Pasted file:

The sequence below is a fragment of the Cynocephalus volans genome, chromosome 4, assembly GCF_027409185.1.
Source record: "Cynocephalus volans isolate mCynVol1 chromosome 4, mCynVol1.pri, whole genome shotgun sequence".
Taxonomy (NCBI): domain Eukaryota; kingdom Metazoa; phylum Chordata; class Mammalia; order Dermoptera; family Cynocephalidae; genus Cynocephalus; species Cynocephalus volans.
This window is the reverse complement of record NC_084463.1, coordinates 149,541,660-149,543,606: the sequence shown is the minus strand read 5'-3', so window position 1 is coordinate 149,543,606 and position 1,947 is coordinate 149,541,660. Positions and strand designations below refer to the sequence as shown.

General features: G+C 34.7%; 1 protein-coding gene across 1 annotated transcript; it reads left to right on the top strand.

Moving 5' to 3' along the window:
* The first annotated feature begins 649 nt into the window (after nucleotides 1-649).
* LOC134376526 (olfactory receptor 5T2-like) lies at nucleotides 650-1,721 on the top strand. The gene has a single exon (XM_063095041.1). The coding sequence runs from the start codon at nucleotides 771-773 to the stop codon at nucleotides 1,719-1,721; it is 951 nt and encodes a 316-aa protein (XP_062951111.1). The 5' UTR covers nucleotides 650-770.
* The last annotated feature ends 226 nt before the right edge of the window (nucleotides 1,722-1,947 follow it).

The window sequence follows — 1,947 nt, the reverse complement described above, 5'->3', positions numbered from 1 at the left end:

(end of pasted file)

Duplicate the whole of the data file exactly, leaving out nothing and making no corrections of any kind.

The sequence below is a fragment of the Cynocephalus volans genome, chromosome 4, assembly GCF_027409185.1.
Source record: "Cynocephalus volans isolate mCynVol1 chromosome 4, mCynVol1.pri, whole genome shotgun sequence".
Taxonomy (NCBI): domain Eukaryota; kingdom Metazoa; phylum Chordata; class Mammalia; order Dermoptera; family Cynocephalidae; genus Cynocephalus; species Cynocephalus volans.
This window is the reverse complement of record NC_084463.1, coordinates 149,541,660-149,543,606: the sequence shown is the minus strand read 5'-3', so window position 1 is coordinate 149,543,606 and position 1,947 is coordinate 149,541,660. Positions and strand designations below refer to the sequence as shown.

General features: G+C 34.7%; 1 protein-coding gene across 1 annotated transcript; it reads left to right on the top strand.

Moving 5' to 3' along the window:
* The first annotated feature begins 649 nt into the window (after nucleotides 1-649).
* LOC134376526 (olfactory receptor 5T2-like) lies at nucleotides 650-1,721 on the top strand. The gene has a single exon (XM_063095041.1). The coding sequence runs from the start codon at nucleotides 771-773 to the stop codon at nucleotides 1,719-1,721; it is 951 nt and encodes a 316-aa protein (XP_062951111.1). The 5' UTR covers nucleotides 650-770.
* The last annotated feature ends 226 nt before the right edge of the window (nucleotides 1,722-1,947 follow it).

The window sequence follows — 1,947 nt, the reverse complement described above, 5'->3', positions numbered from 1 at the left end: